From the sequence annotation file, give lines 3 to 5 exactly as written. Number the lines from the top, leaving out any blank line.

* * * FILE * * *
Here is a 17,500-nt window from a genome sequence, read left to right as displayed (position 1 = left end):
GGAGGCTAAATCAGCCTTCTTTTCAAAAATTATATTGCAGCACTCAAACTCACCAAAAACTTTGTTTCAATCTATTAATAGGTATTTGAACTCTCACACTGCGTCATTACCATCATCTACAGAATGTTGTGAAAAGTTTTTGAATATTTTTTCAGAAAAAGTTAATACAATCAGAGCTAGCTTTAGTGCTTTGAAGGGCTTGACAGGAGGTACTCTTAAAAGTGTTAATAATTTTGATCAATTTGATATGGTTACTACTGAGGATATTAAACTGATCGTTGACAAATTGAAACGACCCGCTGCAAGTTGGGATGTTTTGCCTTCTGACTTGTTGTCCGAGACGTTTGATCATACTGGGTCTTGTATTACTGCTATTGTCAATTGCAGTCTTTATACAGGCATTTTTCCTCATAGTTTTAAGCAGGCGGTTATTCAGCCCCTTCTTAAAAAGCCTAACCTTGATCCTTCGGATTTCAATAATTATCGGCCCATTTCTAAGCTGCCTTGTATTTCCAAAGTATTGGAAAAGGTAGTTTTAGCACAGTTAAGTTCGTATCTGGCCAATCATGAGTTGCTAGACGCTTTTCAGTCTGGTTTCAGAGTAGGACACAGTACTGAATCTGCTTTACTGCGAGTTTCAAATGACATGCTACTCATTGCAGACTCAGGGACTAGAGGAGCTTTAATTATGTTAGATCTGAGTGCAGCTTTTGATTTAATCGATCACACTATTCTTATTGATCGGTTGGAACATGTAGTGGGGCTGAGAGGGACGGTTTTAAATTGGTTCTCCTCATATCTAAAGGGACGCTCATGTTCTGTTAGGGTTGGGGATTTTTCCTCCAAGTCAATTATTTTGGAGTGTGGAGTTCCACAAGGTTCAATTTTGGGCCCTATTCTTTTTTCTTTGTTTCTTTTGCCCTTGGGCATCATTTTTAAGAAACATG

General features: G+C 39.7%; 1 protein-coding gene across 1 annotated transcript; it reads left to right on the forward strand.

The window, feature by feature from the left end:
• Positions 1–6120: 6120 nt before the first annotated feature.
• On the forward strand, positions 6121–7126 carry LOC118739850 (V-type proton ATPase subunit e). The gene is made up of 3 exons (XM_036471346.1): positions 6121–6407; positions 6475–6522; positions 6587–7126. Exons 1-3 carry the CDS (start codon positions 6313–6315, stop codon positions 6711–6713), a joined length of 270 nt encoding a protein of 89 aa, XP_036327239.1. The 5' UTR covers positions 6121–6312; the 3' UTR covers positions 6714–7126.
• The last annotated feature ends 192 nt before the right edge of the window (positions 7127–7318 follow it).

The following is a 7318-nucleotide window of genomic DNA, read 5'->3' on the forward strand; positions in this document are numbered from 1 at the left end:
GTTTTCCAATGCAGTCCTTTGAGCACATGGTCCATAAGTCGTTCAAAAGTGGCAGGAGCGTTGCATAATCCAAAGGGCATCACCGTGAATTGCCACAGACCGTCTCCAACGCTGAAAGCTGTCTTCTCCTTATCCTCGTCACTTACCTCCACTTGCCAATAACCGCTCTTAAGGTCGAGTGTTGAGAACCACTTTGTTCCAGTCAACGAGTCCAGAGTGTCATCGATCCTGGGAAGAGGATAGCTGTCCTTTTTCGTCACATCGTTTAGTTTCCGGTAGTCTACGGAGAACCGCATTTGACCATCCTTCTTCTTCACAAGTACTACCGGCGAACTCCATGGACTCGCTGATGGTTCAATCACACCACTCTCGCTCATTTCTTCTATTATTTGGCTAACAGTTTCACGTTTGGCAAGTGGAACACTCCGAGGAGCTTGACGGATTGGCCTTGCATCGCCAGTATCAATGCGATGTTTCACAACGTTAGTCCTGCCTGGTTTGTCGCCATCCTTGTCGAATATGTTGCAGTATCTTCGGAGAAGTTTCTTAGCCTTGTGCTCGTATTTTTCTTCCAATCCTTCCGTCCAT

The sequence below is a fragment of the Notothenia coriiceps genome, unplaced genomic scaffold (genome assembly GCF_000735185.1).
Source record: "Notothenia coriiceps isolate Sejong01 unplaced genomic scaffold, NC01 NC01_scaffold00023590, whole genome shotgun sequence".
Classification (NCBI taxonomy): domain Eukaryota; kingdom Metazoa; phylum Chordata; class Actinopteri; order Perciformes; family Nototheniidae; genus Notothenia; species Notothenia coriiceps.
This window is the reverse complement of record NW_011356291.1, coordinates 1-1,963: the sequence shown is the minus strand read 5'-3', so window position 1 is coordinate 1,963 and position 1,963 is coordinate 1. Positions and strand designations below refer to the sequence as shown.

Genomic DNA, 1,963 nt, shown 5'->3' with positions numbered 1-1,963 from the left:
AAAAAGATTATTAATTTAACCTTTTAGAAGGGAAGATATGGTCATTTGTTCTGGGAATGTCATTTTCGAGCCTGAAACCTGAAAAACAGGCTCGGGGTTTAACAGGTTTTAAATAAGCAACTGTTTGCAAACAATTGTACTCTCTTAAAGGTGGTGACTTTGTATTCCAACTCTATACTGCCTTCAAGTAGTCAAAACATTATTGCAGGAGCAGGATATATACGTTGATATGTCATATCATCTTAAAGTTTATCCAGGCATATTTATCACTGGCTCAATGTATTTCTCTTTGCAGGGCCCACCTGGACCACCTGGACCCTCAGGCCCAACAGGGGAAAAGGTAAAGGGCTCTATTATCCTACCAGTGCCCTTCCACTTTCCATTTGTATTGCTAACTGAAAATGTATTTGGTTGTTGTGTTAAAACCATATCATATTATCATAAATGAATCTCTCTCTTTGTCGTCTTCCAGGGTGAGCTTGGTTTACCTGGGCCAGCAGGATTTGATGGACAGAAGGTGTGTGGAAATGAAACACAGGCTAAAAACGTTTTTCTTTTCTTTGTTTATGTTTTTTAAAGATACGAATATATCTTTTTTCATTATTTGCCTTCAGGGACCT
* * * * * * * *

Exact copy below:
General features: G+C 39.7%; 1 protein-coding gene across 1 annotated transcript; it reads left to right on the forward strand.

The window, feature by feature from the left end:
• Positions 1–6120: 6120 nt before the first annotated feature.